A rehab for a man is a program specifically set up to handle male patients and the components of substance abuse and addiction for men. While some programs are co-ed, having both men and women living in the same areas, male programs have all-male residents. In some scenario’s this may be more beneficial to recovery than co-ed treatment. However, each individual has his or her own treatment needs, which should be thoroughly assessed before the process begins.
Rehabs for men often offer unique treatments as well as traditional care to handle all the needs of these patients. Some of the benefits of a rehab for a man are:
To allow men to face their own underlying mental and emotional issues that led to addiction
Learning skills to repair relationships of those they alienated because of their addiction problem
The ability to receive treatment to help cope with the stress, anxiety and trauma that contributes to drug or alcohol use.
Intensive group or individual counseling.
Male meetings and support groups.
Skill building to learn how to built meaningful and supportive relationships with spouses, family friends and/or colleagues.
Holistic approaches to treating pain that may have led to drug use as well as exercise and nutrition therapy.
Sexual addiction and help with impulsive behavior brought on by substance abuse and addiction.
Skills to help to reduce and successfully handle anxiety.
Anger management and the ability to explore difficult and charged issues without reacting in a way that is negative to the user and/or those around him.
Spiritual or religious guidance.
Codependent relationships and how to identify these and form healthy unions.
Seeking Rehab Based on Gender
Seeking out rehab is just as important for people of either gender in order to get treatment. Gender plays a part in addiction and rehab, as with many other things. According to research from the National Institute on Health the following is true regarding gender and addiction:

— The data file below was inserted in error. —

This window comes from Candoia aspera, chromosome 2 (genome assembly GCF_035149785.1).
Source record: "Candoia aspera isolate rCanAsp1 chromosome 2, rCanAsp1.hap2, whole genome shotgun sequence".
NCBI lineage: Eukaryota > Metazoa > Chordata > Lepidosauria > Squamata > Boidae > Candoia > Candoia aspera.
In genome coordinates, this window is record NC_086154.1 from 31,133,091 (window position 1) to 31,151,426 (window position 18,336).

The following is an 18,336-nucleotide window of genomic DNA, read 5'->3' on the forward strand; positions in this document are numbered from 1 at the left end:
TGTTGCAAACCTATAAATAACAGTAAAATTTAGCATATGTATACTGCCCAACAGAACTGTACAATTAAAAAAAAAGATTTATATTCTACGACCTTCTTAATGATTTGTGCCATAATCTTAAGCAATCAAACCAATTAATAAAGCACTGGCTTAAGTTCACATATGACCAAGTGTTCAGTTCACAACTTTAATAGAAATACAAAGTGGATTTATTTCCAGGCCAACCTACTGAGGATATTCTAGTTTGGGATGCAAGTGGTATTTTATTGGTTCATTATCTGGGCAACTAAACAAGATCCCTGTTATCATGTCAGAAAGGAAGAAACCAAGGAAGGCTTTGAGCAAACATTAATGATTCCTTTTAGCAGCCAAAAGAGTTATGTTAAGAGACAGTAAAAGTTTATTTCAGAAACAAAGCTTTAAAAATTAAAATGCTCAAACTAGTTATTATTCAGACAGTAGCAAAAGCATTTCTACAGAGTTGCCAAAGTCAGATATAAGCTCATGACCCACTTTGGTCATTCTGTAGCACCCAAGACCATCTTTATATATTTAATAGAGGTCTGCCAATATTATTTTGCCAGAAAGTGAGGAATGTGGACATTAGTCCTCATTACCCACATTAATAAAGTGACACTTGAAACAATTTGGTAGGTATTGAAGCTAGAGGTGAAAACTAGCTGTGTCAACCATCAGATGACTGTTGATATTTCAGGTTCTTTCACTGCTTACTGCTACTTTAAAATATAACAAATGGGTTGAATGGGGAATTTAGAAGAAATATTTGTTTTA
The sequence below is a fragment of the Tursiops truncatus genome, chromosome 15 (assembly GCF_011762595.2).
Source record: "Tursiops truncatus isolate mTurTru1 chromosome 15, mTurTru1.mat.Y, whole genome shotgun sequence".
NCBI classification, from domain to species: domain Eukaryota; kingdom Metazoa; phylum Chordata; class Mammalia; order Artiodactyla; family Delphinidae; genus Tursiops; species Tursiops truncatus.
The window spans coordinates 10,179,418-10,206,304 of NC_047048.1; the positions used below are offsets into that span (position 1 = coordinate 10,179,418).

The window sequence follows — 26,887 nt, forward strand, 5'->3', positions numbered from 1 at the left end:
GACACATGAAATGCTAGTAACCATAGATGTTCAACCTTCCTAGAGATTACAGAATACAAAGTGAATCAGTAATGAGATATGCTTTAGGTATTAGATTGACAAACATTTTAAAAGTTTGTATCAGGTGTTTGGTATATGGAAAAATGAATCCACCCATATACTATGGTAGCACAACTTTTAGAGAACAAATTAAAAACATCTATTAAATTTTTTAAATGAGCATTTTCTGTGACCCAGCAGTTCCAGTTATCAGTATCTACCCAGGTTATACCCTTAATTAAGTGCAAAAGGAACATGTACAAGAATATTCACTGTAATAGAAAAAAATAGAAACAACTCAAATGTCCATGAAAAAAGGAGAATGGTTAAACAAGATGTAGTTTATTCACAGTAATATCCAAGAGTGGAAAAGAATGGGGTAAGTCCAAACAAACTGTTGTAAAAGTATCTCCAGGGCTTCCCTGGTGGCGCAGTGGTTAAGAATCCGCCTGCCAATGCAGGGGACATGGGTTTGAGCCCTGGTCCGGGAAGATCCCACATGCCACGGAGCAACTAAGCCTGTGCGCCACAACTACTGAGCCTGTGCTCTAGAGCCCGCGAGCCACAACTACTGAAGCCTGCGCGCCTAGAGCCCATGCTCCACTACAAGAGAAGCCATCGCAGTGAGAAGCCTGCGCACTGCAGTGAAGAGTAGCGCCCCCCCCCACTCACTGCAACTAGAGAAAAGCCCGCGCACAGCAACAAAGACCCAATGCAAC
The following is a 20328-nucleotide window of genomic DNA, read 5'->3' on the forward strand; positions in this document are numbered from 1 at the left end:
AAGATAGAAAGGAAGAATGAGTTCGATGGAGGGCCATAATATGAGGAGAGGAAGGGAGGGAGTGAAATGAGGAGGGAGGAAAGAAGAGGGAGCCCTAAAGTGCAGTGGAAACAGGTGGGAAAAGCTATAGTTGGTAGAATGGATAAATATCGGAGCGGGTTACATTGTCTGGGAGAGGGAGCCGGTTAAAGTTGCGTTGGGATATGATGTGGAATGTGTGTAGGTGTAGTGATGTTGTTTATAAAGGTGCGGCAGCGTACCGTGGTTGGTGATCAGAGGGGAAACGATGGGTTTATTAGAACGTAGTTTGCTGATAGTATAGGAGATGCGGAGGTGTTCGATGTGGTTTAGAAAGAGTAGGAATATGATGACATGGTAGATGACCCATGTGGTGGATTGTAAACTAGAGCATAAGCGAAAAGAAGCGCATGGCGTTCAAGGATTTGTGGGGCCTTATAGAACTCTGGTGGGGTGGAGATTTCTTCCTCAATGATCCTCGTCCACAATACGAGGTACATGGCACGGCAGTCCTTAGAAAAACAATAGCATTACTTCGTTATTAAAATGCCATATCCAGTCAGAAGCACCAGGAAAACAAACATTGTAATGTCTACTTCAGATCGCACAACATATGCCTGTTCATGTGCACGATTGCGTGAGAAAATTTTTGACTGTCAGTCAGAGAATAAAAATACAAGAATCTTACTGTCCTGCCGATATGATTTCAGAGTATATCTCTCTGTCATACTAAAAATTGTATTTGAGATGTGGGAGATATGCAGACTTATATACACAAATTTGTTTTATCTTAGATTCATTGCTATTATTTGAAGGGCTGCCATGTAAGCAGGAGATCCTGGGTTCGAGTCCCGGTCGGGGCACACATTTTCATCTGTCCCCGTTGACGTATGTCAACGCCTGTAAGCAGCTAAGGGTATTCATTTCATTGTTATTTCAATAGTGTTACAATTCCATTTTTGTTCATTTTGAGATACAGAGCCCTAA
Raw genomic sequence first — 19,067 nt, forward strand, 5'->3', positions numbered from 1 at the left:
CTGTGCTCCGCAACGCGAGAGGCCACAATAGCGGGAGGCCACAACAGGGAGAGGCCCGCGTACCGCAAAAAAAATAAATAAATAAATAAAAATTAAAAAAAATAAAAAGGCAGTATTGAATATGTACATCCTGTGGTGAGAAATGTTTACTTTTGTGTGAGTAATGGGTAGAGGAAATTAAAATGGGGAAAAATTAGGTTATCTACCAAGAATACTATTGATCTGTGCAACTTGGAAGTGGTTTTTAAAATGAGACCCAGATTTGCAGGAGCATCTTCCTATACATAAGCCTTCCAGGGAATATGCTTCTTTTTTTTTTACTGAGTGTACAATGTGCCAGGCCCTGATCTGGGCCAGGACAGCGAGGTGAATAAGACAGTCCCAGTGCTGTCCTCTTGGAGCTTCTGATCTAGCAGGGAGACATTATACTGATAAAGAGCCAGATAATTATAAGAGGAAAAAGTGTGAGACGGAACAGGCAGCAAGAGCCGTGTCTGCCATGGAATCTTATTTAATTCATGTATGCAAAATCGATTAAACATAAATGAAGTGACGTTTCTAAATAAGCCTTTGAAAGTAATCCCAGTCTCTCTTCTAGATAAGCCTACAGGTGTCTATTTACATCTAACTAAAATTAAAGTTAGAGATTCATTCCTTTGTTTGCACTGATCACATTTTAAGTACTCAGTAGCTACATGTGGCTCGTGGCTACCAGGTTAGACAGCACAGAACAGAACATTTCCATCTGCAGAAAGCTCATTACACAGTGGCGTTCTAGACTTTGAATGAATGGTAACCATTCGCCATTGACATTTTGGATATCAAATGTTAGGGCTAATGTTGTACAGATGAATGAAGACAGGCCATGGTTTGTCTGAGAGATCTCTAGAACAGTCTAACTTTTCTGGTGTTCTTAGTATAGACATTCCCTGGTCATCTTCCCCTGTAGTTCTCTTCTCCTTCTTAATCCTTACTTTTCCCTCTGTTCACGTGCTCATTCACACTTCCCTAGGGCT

Women are less likely than men overall to use illicit substances or alcohol and develop dependency problems. However, even though it shows that some men can be less likely to develop addiction problems, it still occurs rapidly.
Men are more likely to seek out help at professional centers, while women are found to be relying more on mental health facilities and personal doctors for their diagnoses.
Employers and family alike are more likely to refer a man to treatment. And in many cases when a man has a substance abuse problem they are more likely to have a spouse who is also a drug dependent and supports their abuse.
Rehabilitation is available for those who seek it out, many that are well equipped to handle the drug problems. Statistically, men are more likely to search for drug treatment and women are more likely to see barriers to finding their own. Stigmas appear to have an effect on women and how they seek rehab treatment more than men (according to the research).
Women are more likely to seek treatment in other areas, such as mental health and primary care. Due to this, women are more likely to have their substance issues handled at these non-specialty facilities, and their results leave much more to be desired.
Though studies show that people going to specific rehab facilities for treatment are less likely to continue drug use, women are more likely than men to use self-help programs, such as Alcoholics Anonymous and Narcotics Anonymous. In response, though, women are more likely to benefit from these programs.
Further research indicates while the majority of women think that statistically their problems are much worse than men’s, many men can actually have severe addiction problems.
Men coming to rehab facilities tend to be older, have higher education and economic status.
Women are more likely to be the victims of abuse (whether physical, emotional, or otherwise).
Both men and women tend to need inpatient care, and are advised to stay for longer periods of time depending on the severity of their addiction(s).
After initiating contact, men are more likely to continue through rehab than women. It has also been studied that men who enroll in facilities that handle multiple issues are more likely to benefit from the program. For instance, a man who suffers from post-traumatic stress disorder is more likely to benefit from a program that deals with PTSD and addiction or substance abuse simultaneously than seeking out programs that handle one issue at a time.
Both men and women are more likely to relapse when their partners are drug users, or when they are dealing with personal problems. While women are more likely to relapse in the presence of a partner (most likely because the partner is also a drug abuser), men are more likely to relapse alone.
Mixed Gender or Co Ed Drug Rehab
As far as mixed-gender and one-gender programs, there was no significant difference observed in recovery and treatment for women when the facility only dealt with addiction. That statistic is fooling, though. There were significant differences depending on the circumstances. Pregnant women, for example, benefitted more from women-only facilities. Men who also suffered from PTSD benefitted from men-only facilities.
For all of the specific gender issues addressed in this article when it comes to men and treatment, men have just as good of a chance to stay clean after rehab as women if they find the right help.